SESSION TITLE: Miscellaneous Case Report Posters I
SESSION TYPE: Affiliate Case Report Poster
PRESENTED ON: Tuesday, October 28, 2014 at 01:30 PM - 02:30 PM
INTRODUCTION: 3,4-methylenedioxymethamphetamine (MDMA) intoxication is known to cause hyperthermia, hepatotoxicity, psychomotor agitation, cardiovascular toxicity, and hyponatremia.1 However, severe persistent hypoglycemia in association with MDMA has never been described in the literature.
CASE PRESENTATION: A 29-year-old woman with daily use of cannabis and methamphetamines was found unresponsive. She was intubated for airway protection and found to be hypoglycemic with a glucose level of 20 mg/dL. She was persistently hypoglycemic on arrival to the ICU requiring multiple boluses of dextrose (D50W) and initiation of dextrose infusion. Initial vital signs were stable and physical exam unremarkable. Graphs depicting blood glucose levels and dextrose requirements are shown in Figure 1. Persistent hypoglycemia prompted work-up for possible co-ingestion of sulfonylureas or insulin administration. Insulin and C-peptide levels were drawn. She was extubated and continued to receive 0.9%NaCl D20W infusion for 12 hours before glucose levels stabilized. Repeat insulin and C-peptide levels 24 hours later were normal. She was subsequently transferred to the inpatient Psychiatry unit on hospital day 3 for substance abuse rehabilitation and depression management.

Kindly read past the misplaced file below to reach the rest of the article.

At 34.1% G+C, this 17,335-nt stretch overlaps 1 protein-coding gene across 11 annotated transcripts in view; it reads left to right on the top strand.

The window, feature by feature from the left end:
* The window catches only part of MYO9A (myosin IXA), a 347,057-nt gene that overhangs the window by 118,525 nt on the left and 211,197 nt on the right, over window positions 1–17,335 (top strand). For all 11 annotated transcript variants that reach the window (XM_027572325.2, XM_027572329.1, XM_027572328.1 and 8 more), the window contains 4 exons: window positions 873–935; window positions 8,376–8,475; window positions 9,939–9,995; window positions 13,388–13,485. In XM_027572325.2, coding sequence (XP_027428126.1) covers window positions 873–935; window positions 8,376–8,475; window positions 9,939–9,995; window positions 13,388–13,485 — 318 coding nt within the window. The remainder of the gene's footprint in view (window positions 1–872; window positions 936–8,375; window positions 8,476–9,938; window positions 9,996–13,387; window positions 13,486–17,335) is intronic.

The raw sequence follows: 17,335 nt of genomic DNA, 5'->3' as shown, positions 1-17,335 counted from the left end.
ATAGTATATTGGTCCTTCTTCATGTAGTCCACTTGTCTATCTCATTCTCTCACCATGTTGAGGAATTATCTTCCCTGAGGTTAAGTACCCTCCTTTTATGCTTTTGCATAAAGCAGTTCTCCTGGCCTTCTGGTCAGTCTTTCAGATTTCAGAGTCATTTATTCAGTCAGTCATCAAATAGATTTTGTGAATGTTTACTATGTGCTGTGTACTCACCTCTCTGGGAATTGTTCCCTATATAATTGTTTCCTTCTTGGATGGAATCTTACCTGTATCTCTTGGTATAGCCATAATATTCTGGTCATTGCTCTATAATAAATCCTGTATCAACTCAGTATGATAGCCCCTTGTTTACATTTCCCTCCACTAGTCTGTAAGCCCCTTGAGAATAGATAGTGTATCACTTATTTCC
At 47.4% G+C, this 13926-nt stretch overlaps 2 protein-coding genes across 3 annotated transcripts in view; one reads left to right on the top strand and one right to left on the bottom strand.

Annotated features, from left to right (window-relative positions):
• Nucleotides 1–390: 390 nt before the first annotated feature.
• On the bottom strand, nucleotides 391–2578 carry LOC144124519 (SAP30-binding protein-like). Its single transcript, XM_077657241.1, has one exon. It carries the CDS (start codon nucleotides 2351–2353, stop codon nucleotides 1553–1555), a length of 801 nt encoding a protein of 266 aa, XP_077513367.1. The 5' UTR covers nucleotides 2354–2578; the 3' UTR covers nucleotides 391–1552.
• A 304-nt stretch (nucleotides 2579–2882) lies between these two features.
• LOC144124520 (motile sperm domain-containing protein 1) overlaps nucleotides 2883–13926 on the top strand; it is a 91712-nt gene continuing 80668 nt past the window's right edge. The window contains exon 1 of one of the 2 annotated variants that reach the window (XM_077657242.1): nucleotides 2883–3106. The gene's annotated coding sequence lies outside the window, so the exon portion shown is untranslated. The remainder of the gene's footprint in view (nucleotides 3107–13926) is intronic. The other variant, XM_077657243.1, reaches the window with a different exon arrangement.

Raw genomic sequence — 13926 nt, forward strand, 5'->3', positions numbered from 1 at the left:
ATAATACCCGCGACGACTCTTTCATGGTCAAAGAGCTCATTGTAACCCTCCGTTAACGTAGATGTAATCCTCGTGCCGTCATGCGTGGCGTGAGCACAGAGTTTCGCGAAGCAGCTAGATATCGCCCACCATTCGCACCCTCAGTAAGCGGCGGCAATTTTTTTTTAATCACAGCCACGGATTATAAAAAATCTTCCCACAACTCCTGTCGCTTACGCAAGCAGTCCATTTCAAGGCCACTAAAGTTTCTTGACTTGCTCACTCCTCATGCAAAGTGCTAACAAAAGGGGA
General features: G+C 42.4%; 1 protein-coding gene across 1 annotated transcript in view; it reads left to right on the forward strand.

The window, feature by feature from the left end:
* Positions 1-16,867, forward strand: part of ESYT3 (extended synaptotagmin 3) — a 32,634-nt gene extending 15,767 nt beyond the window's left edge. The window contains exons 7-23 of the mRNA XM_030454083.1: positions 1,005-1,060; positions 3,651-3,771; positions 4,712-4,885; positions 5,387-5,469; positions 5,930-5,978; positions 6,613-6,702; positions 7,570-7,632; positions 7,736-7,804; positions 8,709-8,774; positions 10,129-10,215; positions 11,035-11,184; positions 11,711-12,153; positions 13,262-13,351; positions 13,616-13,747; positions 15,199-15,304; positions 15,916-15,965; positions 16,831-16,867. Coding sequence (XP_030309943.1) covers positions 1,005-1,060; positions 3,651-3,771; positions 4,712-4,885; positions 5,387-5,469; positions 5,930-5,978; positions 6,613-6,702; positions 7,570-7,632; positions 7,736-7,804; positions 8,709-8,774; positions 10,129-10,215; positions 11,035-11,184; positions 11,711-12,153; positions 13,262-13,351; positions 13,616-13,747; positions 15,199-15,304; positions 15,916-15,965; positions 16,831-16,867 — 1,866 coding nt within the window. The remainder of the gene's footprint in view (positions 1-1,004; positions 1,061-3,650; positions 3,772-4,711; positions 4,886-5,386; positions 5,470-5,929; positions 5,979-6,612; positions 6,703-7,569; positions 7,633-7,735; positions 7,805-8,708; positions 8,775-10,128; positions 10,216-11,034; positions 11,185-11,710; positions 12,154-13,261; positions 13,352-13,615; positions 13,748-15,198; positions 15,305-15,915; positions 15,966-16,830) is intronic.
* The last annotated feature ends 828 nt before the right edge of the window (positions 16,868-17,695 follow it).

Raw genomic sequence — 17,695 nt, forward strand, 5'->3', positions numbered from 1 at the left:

DISCUSSION: Severe persistent hypoglycemia with MDMA intoxication has not been previously reported in humans. Review of literature revealed one case report that associated MDMA use with an episode of hypoglycemia which resolved after a one-time administration of D50W.2 One study on rats describe acute effects of ecstasy on blood glucose levels in vivo and show that compared to controls, glucose levels in the experimental group dropped by as much as 54.4 ±25.3 mg/dL 1 hour after a single dose of MDMA.3
CONCLUSIONS: Given the recent increase in MDMA use and subsequent MDMA-related hospital visits, healthcare providers must be cognizant of hypoglycemia as a potential adverse effect of ecstasy. Severe hypoglycemia may be unrecognized in ecstasy toxicity and contribute to the morbidity and mortality associated with it.
Reference #1: Kalant, H: The pharmacology and toxicology of "ecstasy" (MDMA) and related drugs. CMAJ. 2001. PMID 11599334
Reference #2: Montgomery, H et.al. 3,4-methylenedioxymethamphetamine (MDMA, or "ecstasy") and associated hypoglycemia. Am J Emerg Med. 1997. PMID 9115539
Reference #3: Soto-Montenegro, ML, et.al Effects of MDMA on blood glucose levels and brain glucose metabolism. Eur J Nucl Med Mol Imaging. 2007. PMID 17219137
DISCLOSURE: The following authors have nothing to disclose: Perliveh Carrera, Sarah Lee, Vivek Iyer
No Product/Research Disclosure Information